A dominant class of economic theories is built on the assumption that prices respond only sluggishly to new economic conditions. It’s an interesting challenge to try to reconcile that premise with what we see in the data.
A number of research papers have now tried to describe the actual high-frequency dynamics of the prices of individual grocery items as reflected in scanner data. One of my favorites is a new paper by Yale professor Judith Chevalier and University of Chicago professor Anil Kashyap. Here’s a diagram from their paper of what one sees, for example, in the weekly price of an 18-ounce jar of Peter Pan Creamy Peanut Butter at a supermarket in northwest Chicago.
That doesn’t look to me like a price that’s frozen regardless of economic conditions. Instead, one can count on periodic deep price discounts. The timing and magnitude of these is a bit hard to predict, and there’s the curious feature that, after a brief sale, the price usually goes back to exactly where it was before the sale. A paper by Eichenbaum, Jaimovich, and Rebelo suggests that perhaps the “regular” price is the object that responds sluggishly to economic conditions. It’s worth noting that in the Peter Pan graph above, the product was only on sale about one week out of five over this period. However, Chevalier and Kashyap find that these sales account for almost 40% of the ounces sold. For other products, the importance of sales is even more dramatic. For example, 12-ounce cans of Minute Maid frozen orange juice are on sale in 30% of the weeks, but those weeks account for 70% of the ounces sold.
And, even though Peter Pan might not be on sale at any given time you show up at the grocery store, its competitor Jif might be.
I found Figure 3 below particularly interesting. The red, short-dashed line is the regular, non-sale price for Peter Pan that one would infer from Figure 1 above. The blue, long-dashed line is the regular price for Jif from Figure 2, and the green, short-dashed line is the regular price for a third brand. The solid black line is the average price consumers actually paid for peanut butter. Its dynamic behavior looks nothing like any of the three regular prices.
So if we wanted to talk about “the” price of peanut butter, what price would we use? The diagram below gives 4 possible answers. The blue, long-dashed line is an average of the regular prices for the three brands. The red, short-dashed line is the average price you’d pay if you bought a fixed “basket” of the three brands each week, corresponding conceptually to what the consumer price index is trying to measure. Again, neither of these look much like the average price consumers actually paid for peanut butter (the solid green line).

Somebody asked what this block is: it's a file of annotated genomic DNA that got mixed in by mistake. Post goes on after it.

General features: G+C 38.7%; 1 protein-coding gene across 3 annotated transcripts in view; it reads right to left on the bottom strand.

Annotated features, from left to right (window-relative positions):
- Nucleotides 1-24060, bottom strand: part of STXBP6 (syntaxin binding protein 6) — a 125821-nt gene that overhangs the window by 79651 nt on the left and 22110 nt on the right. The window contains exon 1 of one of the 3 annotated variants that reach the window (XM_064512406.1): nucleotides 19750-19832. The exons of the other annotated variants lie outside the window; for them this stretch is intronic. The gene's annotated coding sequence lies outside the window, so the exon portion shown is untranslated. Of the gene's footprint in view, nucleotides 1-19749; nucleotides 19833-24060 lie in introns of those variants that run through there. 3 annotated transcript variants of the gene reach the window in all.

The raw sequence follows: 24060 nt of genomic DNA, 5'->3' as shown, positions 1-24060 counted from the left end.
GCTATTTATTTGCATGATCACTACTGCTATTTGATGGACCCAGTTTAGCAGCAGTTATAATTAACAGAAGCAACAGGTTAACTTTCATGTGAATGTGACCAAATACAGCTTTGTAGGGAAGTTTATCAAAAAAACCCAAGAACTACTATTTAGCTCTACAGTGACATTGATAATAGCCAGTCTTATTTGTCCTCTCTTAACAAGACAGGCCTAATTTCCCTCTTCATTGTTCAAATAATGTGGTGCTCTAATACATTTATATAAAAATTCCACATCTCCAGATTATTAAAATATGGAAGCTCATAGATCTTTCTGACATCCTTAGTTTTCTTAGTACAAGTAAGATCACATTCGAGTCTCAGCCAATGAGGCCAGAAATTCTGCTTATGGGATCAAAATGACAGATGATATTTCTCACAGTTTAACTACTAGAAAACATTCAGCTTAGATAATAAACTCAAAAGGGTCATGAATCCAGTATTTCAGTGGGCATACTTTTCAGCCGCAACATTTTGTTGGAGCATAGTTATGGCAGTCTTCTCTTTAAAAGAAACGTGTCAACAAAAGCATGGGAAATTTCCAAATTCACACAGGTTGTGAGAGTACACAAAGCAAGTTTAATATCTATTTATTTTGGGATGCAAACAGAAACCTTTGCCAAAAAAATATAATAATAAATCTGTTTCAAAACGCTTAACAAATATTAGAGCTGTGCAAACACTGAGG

The brown, dashed-dotted line in Figure 4 is another concept that Chevalier and Kashyap suggest using, which they call the “best price.” This corresponds to how much you’d pay for peanut butter if you bought whichever brand was on sale, and were willing to stock up on special discounts to store it for up to 5 weeks. Although that extreme bargain-hunting price would by construction be lower than the actual price paid by almost everybody, the dynamic behavior of the best price resembles more closely than any of the other measures the dynamics of the average price paid actually paid by consumers.
Although prices of peanut butter may exhibit dramatic week-to-week variability, most people’s wages behave nothing like the prices of items in a grocery store. An older Keynesian tradition held that product prices were in fact perfectly flexible and that sluggish wage adjustment is the key economic friction.
But there’s obviously something much richer going on with price dynamics than what is assumed in virtually all the models that macroeconomists are using at the moment. I’m quite excited to see papers like these that examine what’s actually in the data rather than try to build a theoretical edifice whose foundation is nothing more than the imagination of economists.